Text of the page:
Mi sento un po’ a disagio, un po’ fuori posto—di mattina il tram è pieno di manovali e operai e invece di una divisa o un elmetto di protezione, tengo una valigia, piena di regali per la mia famiglia negli Stati Uniti. Ancora, come nei primi mesi a Milano—vedo il mio privilegio di essere una studentessa americana a Milano ma non sono sicura di quello che devo fare, quello che devo dire ai senzatetto e ai rifugiati. Guado giù, ai miei piedi, cercando, ma non riuscendo, a fare finta di non vedere i meno fortunati.
Sul tram, quando sale il sole, mi accorgo che il tempo è chiaro ma freddo—senza le nebbie scure della peste manzoniana, ma comunque sembra che il tempo rifletta i miei sentimenti di salutare a Milano. Io non voglio andarmene ma la chiarezza del tempo mi spinge ad affrontare i fatti: ho vissuto e compiuto la prima parte della mia vita a Milano e adesso devo tornare alla mia vita americana. Ho visto il lazzaretto, il duomo e la scala, passavo ogni mattina evitando i motorini sulle strade e ogni tanto mi sentivo di essere milanese.
Fra pochi minuti, il mio tram passa davanti a Cadorna. Io scendo, portando una valigia grande e un peso sentimentale delle memorie di Milano, e attraverso l’ago di Cadorno, prendo il Malpensa express, e me ne vado. Ciao, Milano, ci vediamo—te lo giuro.
Goodbye, Milan: A Salute from Public Transportation
I’m on the number 16 tram, hearing the gentle sounds of the wheels as they come in contact with the tram tracks. It’s early in the morning, just a few minutes before the sunrise when I will see the sun rise for the last time in Milan.
I feel slightly uncomfortable, a little out of place—in the morning the tram is full of laborers and blue-collar workers and instead of a uniform or protective accessories, I’m carrying a suitcase full of presents for my family in the states. Again, just like in my first months in Milan—I see my privilege of being an American student in Milan, unsure of how I should grapple with the problems of the homeless and refugee populations. I look down at my feet, trying but not succeeding to see the less fortunate.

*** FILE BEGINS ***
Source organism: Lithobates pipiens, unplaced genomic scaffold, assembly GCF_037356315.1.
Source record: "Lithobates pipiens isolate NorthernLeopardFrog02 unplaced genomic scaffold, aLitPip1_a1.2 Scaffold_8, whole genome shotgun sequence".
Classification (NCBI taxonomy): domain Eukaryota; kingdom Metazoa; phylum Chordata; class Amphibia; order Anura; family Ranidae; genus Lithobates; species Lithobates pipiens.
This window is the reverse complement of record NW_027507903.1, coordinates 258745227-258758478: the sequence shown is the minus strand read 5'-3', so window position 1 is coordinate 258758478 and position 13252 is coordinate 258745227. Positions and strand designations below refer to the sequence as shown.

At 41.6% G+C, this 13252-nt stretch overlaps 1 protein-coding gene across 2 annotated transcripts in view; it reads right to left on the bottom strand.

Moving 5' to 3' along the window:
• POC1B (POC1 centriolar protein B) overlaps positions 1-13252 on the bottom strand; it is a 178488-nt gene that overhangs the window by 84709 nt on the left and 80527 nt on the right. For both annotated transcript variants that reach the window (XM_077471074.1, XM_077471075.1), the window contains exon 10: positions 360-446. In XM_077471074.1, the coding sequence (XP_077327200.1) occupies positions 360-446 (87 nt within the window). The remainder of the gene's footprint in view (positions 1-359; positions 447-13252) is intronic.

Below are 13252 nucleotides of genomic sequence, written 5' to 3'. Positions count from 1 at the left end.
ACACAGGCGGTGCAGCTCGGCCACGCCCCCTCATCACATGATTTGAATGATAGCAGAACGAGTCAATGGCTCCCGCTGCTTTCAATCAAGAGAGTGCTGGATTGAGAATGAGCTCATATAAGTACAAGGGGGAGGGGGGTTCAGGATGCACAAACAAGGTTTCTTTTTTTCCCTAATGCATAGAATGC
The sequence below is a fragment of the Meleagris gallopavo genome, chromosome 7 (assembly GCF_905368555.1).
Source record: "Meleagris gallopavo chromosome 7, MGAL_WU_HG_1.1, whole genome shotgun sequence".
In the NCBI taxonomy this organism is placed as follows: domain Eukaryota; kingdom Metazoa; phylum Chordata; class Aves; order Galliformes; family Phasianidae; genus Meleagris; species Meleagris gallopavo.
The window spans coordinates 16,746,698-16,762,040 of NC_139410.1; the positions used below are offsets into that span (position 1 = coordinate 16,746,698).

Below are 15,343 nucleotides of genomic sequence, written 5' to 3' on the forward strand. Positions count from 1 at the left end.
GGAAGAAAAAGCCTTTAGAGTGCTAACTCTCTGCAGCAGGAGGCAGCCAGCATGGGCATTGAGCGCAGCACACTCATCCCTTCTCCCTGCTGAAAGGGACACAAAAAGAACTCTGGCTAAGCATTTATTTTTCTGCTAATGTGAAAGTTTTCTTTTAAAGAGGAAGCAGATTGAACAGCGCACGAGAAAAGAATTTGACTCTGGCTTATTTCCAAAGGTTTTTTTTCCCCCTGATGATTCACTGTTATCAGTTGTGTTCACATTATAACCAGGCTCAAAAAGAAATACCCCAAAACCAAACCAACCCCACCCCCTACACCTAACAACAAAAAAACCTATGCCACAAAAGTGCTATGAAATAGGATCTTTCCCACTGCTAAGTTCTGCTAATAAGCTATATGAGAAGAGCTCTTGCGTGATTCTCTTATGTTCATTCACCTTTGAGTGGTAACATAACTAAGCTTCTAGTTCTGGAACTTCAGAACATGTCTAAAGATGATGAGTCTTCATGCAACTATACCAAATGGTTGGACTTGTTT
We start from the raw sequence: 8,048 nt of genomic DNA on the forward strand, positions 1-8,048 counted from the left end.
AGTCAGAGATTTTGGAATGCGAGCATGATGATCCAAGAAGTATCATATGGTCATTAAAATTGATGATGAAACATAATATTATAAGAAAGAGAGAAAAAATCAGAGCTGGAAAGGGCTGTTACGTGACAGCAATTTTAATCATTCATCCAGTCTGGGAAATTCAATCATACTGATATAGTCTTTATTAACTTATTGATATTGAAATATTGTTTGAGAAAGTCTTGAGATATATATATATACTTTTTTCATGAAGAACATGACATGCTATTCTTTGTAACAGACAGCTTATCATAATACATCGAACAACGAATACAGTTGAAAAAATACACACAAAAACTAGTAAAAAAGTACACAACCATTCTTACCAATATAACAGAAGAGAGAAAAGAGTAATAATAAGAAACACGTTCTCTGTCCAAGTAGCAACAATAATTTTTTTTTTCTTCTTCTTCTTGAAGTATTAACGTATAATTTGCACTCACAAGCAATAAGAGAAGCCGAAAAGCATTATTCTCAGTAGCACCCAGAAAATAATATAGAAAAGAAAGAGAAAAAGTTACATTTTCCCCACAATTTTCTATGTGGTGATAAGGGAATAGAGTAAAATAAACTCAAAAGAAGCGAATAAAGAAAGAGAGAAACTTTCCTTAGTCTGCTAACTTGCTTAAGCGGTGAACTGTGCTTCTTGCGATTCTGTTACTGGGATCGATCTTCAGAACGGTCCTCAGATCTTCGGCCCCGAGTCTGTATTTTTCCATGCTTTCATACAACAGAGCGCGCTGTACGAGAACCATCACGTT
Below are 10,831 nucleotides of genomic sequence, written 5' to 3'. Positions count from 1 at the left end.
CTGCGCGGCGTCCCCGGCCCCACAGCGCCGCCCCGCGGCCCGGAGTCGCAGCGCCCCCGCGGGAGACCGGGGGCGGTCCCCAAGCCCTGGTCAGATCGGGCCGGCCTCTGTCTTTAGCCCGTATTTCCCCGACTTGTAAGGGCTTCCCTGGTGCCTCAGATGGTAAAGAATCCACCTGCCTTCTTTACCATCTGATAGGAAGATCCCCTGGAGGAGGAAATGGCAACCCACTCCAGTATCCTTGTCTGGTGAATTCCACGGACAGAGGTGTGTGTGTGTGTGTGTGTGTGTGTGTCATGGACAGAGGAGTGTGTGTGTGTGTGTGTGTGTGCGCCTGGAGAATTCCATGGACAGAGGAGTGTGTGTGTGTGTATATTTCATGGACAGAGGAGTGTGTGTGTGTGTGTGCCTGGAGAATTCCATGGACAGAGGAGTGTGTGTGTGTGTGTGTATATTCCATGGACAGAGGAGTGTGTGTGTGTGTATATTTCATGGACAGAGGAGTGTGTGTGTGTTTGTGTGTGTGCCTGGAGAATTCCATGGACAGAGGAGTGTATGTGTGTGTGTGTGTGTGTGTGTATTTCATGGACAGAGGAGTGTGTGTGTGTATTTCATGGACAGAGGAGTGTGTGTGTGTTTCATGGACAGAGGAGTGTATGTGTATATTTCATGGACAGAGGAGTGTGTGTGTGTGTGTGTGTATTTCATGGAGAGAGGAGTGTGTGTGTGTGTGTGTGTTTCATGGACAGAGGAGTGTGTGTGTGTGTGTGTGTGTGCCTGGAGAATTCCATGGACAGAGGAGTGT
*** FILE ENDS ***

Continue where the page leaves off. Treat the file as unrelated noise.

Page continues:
On the tram, when the sun rises, I realize the cold but clear weather—without the dark clouds of the Manzonian plague that we read about in I promessi sposi, yet somehow the weather reflects my feelings about saying goodbye to Milan. I don’t want to leave yet the clearness of the weather pushes me to confront the facts: I lived and completed the first chapter of my life in Milan and now I must return again to my American life. I saw the Lazaretto, the Duomo, and La Scala, and I passed every morning avoiding Vespas on the streets, and every once in a while I felt like I was really Milanese.
After just a few minutes, my tram passes in front of Cadorna. I get off, carrying my suitcase and a sentimental weight of my memories in Milan. I cross Cadorna’s needle, take the Malpensa express, and leave Milan. Goodbye Milan, we’ll meet again—I promise.
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<p>Kinsey is a Biochemistry major and Italian minor from Tufts University near Boston, MA studying in Milan for Fall 2016. Everything she does is to learn more about food; catch her studying cheese microbes by day and reading cookbooks by night. She caught the travel bug the minute she tasted her first crepe in Paris way back in 2006, and hasn't looked back since.</p>